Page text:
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Antipas and Jesus

Antipas' relationship to Jesus is seen in three events.

The first event is when Herod Antipas first began to hear about Jesus and concluded that this one is "John the Baptist resurrected from the dead" (Matt 14:1, 2; Mark 6:14-16; Luke 9:7-9). It may have been that he was plagued with his own guilt and the possibility that perhaps God had anointed John the Baptist. He is the one that had John beheaded, and forced to do so. Now this new preacher, Jesus, was gaining even more popularity than John and what was he to do?

Antipas wanted to see Jesus but was not able to do so because Jesus not only withdrew from his territories, but also Antipas did not want to use force because he might rouse the people again as with John.

The second event to is when Jesus was on His final journey to Jerusalem. Some of the Pharisees came to Jesus and stated that He had better remove Himself from Herod Antipas' territories because he sought to kill Jesus (Luke 13:31-33).

Jesus replied by saying, "Go tell that fox" that He would continue His ministry of healing the sick and casting out demons for a short time at least, but only after He had finished His work would He go to Jerusalem to perish.

Antipas saw the potential danger of Christ's influence on the people and wanted Him to leave his domains by threatening to kill Him. Antipas did not dare to use force because there was no evidence that Jesus was causing potential trouble and the people had not forgiven Antipas for his treatment of John the Baptist whom they considered a prophet.

But Jesus saw through Antipas' scheme and called him a "fox" (the animal which is weak and uses cunning deceit to achieve its aims), hence a crafty coward. Jesus was to finish His ministry there for a short time and though Antipas killed John the Baptist in his territory, he did not scare Jesus nor control His fate.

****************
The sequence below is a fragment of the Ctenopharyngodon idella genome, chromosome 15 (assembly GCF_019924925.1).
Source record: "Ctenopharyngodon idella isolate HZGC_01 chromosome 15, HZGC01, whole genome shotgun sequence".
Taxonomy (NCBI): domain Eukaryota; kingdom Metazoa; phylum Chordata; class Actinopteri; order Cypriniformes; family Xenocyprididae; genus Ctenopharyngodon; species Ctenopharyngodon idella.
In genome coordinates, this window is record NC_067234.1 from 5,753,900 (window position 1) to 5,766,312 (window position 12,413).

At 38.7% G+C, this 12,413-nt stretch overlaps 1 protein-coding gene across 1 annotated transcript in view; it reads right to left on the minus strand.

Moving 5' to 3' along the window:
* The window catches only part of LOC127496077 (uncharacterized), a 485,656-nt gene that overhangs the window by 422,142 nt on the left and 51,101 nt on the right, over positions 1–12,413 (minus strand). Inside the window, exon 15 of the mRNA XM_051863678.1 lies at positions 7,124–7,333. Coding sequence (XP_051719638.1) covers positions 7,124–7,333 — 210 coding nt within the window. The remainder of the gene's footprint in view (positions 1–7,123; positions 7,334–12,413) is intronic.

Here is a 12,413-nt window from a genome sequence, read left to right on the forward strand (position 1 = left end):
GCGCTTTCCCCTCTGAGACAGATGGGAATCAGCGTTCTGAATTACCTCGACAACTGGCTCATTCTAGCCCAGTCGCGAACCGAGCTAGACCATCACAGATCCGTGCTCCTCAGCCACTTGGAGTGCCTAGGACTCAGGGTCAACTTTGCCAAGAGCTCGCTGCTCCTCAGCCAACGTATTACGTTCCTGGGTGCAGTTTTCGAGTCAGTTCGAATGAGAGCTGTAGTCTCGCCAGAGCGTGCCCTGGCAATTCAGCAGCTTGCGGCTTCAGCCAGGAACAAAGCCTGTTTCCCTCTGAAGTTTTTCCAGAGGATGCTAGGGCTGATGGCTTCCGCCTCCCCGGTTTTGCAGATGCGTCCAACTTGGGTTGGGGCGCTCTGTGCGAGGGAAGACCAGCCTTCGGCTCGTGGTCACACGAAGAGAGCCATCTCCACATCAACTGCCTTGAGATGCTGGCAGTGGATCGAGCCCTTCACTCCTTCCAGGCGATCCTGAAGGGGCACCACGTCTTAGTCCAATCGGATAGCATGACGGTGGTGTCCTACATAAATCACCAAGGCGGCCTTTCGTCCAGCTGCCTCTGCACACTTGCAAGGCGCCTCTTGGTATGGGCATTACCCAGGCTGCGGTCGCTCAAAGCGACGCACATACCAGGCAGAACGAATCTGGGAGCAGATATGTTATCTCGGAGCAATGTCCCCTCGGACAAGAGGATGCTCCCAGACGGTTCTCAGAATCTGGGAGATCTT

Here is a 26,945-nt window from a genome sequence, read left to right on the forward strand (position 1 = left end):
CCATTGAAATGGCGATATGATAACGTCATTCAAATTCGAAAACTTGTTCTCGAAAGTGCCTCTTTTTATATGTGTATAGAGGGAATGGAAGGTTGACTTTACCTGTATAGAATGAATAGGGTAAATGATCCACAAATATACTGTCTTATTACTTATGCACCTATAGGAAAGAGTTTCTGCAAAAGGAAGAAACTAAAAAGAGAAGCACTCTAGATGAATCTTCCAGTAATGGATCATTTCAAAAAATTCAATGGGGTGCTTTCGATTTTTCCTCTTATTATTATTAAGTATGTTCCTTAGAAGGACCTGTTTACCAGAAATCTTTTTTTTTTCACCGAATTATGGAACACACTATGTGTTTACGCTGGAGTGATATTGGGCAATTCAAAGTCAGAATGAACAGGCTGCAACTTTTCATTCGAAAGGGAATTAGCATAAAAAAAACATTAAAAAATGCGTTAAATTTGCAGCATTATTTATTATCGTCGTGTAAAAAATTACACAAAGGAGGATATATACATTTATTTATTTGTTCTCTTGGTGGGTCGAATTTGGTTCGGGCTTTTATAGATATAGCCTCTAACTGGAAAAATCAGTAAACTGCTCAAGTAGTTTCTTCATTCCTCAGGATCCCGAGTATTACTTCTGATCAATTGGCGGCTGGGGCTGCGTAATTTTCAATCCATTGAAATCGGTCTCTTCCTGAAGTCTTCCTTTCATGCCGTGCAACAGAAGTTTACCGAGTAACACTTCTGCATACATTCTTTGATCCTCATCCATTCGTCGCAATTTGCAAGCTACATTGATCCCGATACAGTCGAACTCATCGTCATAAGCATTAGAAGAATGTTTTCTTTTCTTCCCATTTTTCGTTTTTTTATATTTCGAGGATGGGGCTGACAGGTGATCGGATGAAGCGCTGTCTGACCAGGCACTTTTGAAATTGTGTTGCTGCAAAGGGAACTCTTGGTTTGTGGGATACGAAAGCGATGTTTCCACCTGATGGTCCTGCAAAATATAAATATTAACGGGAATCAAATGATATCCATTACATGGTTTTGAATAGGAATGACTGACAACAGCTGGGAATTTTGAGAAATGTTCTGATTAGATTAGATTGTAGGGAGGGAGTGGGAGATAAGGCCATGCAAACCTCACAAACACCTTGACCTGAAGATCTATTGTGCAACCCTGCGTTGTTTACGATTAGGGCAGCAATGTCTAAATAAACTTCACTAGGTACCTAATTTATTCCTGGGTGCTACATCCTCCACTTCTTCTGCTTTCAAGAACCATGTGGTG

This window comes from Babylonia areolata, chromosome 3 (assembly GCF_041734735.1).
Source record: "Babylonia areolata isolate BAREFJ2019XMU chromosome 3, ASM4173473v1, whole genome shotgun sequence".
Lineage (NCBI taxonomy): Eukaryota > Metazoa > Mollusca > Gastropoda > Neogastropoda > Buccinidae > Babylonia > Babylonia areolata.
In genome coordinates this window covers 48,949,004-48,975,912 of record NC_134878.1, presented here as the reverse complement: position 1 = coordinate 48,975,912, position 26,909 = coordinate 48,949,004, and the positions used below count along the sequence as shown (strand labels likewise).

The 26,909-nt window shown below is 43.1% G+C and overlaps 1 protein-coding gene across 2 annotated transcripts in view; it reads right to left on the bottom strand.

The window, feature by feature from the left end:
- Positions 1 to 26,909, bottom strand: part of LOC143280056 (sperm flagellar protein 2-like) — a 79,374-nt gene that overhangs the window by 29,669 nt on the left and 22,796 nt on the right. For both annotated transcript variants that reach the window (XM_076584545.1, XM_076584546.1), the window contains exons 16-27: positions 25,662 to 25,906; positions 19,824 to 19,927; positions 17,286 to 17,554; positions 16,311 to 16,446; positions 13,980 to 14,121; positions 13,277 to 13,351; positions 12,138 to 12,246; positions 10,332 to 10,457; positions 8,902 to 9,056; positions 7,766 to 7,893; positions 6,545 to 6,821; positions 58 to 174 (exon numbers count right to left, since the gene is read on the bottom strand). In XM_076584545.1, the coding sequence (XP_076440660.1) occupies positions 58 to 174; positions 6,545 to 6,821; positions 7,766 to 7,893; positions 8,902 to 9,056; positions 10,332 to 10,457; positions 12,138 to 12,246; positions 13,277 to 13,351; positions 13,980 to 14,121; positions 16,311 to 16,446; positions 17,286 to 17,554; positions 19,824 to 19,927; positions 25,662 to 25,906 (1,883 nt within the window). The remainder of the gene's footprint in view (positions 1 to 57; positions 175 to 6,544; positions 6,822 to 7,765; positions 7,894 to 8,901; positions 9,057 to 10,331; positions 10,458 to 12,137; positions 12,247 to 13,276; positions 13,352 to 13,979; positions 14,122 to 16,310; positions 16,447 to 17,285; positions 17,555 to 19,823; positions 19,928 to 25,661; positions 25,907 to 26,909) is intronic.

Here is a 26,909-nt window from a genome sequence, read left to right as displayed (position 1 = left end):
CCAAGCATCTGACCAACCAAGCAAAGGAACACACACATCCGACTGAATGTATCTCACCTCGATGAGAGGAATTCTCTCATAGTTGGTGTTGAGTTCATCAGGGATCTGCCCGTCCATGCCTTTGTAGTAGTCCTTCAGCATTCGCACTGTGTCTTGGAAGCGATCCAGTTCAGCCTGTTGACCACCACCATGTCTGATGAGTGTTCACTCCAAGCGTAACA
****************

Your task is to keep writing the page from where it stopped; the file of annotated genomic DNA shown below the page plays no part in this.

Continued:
The final event was when Jesus was tried by Antipas in 29 A.D. (Luke 23:6-12). Pilate was intimidated by the Jewish leaders who had insisted on Jesus' execution but Pilate found no guilt in Him. He found the easiest solution was to send Jesus to Antipas who was in Jerusalem for the Passover when he heard that Jesus was from Galilee.

Another reason for handing Jesus over to Antipas was for diplomatic courtesy in order to improve his relationship with Antipas which had been damaged by the Galilean massacre (Luke 13 :1) and by the incident over the votive shields being brought into Jerusalem by Pilate (Philo Legatio ad Gaium 299-304). This incident was reported by Antipas (and other Herods) to Tiberius who ordered Pilate to remove the shields immediately. Pilate had overstepped himself and was anxious to appease.

Antipas did not presume on Pilate's gesture but after mocking Jesus, Antipas sent Jesus back. The one thing that was accomplished in this trial was the reconciliation of Antipas and Pilate.

note: Many scholars consider this story as legendary since it is not in the other gospels. Luke probably included it because Theophilus, who was the addressee of the gospel and probably a Roman officer, would have been interested in the reconciliation between Antipas and Pilate (Luke 23 :12).

Certainly if Theophilus were a Roman official he would have been interested in the relationship of the Herods and the prefects of Judea.

Since the other gospels did not have a particular interest in the Herods one can see the reason for the omission of this event, especially since it adds nothing to the progression of the trial of Christ. There are some scholars who think that the source of the story is Acts 4:25, 26 (which quotes Ps 2 :1, 2) but upon close examination the opposite is true.

Other scholars say that the story’s origin is in the Gospel of Peter but if one examines the Gospel of Peter, he will see no real parallel with Luke's account of Antipas' trial of Jesus. In fact the Gospel of Peter holds Antipas responsible for Jesus' death where there is nothing of this in Luke.

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